Secretary Clinton, during her July visit to India, announced with her counterpart External Affairs Minister Krishna a $30 million science and technology endowment to jumpstart innovation and accelerate market entry for joint U.S.-India science and technology projects – projects that young entrepreneurs in India and the United States could collaborate on to improve the quality of life for citizens in their respective countries.

During Prime Minister Singh’s visit to Washington, the leaders announced India as the site of the seventh Regional Center in the Global Disease Detection (GDD) network. Scientists from around the U.S., including the Midwest, will work side-by-side with their India counterparts on a range of activities, such as emerging disease detection and pandemic influenza preparedness and response.

This Center highlights a continuation and expansion of the U.S. and India’s fifty-year history of bi-lateral innovation and discovery in the medical research field. Our two countries have worked together to translate scientific discoveries into life-saving practices for a very long time and will continue to do so.

Energy and Climate Change

Our leaders have also pledged to work together to tackle the challenges presented by climate change and energy resources. India is a rapidly emerging technological and entrepreneurial giant, and after significant growth in recent years, is on pace for even greater gains in the decades to come. As McKinsey & Company put it in a recent study, “80% of the India of 2030 has yet to be built.”

India has also acknowledged that it stands to be seriously affected by the impacts of climate change. Uniquely placed to turn the challenge of climate change into a tremendous economic opportunity, India has begun taking important steps to transform to a low-carbon growth model.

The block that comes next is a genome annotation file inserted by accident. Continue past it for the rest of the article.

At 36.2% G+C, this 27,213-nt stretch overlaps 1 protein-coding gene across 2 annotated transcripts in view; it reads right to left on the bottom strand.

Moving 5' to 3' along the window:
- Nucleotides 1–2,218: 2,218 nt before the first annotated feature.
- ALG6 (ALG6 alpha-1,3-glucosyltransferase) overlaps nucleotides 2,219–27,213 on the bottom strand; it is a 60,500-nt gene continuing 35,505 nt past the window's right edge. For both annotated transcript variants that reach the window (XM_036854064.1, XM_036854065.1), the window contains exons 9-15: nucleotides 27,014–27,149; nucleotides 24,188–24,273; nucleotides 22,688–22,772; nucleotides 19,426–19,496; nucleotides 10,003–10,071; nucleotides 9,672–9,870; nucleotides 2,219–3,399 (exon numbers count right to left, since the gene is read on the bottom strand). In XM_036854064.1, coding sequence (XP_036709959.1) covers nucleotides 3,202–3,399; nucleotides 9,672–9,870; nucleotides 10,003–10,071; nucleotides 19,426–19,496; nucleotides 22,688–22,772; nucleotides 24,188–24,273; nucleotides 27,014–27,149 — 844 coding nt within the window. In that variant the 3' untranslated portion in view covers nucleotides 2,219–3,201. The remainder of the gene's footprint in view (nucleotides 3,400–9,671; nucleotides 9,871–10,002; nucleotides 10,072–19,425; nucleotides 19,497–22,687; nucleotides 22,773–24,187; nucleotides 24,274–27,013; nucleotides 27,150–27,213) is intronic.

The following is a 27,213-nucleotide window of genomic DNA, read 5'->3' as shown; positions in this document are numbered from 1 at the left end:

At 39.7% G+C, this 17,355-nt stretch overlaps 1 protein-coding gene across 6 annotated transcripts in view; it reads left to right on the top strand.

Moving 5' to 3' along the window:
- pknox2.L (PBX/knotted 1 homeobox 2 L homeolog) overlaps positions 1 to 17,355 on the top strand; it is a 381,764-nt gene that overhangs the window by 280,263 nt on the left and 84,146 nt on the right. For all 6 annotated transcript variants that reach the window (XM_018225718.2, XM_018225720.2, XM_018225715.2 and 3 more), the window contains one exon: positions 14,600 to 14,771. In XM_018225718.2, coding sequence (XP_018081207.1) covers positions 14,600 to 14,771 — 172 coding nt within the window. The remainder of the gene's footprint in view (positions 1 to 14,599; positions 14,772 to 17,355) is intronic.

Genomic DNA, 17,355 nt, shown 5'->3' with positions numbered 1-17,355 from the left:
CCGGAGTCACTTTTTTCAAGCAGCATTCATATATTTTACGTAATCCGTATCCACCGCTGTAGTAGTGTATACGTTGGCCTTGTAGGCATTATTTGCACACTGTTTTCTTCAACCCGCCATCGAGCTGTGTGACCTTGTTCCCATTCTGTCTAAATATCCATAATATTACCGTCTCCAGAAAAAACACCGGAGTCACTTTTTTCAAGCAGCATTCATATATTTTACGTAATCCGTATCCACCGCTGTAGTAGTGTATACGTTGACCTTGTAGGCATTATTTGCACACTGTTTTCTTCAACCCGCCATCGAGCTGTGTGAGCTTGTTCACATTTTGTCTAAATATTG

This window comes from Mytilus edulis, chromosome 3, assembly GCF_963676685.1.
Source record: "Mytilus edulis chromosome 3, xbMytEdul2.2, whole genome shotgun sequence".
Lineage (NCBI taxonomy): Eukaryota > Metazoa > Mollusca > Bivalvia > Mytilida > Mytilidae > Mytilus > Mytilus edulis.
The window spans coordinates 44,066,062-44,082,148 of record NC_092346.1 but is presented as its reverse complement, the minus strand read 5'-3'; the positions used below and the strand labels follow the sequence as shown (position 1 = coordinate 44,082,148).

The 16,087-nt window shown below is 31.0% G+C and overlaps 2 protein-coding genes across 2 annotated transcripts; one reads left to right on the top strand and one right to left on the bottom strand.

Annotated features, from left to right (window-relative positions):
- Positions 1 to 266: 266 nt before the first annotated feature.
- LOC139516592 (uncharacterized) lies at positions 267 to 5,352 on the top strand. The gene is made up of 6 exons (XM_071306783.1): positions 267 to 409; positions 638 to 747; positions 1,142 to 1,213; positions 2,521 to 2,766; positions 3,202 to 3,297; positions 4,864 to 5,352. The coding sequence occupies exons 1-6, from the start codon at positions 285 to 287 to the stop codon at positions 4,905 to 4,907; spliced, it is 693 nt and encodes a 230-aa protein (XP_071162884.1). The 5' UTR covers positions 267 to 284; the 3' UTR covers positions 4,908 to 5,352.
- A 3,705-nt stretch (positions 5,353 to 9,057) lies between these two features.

India recently launched an ambitious National Solar Mission and plans to produce 20,000 megawatts of energy by 2022. In particular, the U.S. has taken action to catalyze private sector participation in India’s solar mission.

A small U.S.-based business, Azure Power Punjab, is using a $6.2 million loan from OPIC to build the first privately developed solar project in India.

The United States also supports India’s broader low-carbon growth objectives, most notably through the Clean Energy Research and Development Initiative announced this past November during PM Singh’s visit.

We saw India’s leadership on this issue at Copenhagen as well. The Copenhagen Accord represents a meaningful step forward by the global community to combat climate change. This could not have happened without leadership at the highest levels from India. For the first time, all major economies, including the United States, India, Australia, Brazil, China, the EU, Japan, Russia, and South Africa, have agreed to inscribe mitigation targets or actions and report on their actions and emissions with provisions for international consultation and analysis. This is simply historic. And the potential reduction in India’s greenhouse gas output as a result of its civilian nuclear energy development cannot be stressed enough.

Strategic Cooperation

The nuclear issue brings us to the final pillar of the Dialogue, which addresses strategic cooperation, including global issues, defense cooperation, counterterrorism, and non-proliferation. On the defense side, our bilateral exercise program continues to grow and to strengthen. We have a robust exercise program that has enabled us to enhance an already great military-to-military relationship with exercises such as Cope India, Malabar, and Shatrujeet.

Defense sales are also of great interest to American companies. We’ve already seen some very important defense sales just in the last year or two of C-130Js and P-8 maritime patrol aircraft. The Indian government also recently submitted a Letter of Request for 10 C-17 aircraft worth about $2.5 billion. And that’s not the end of it.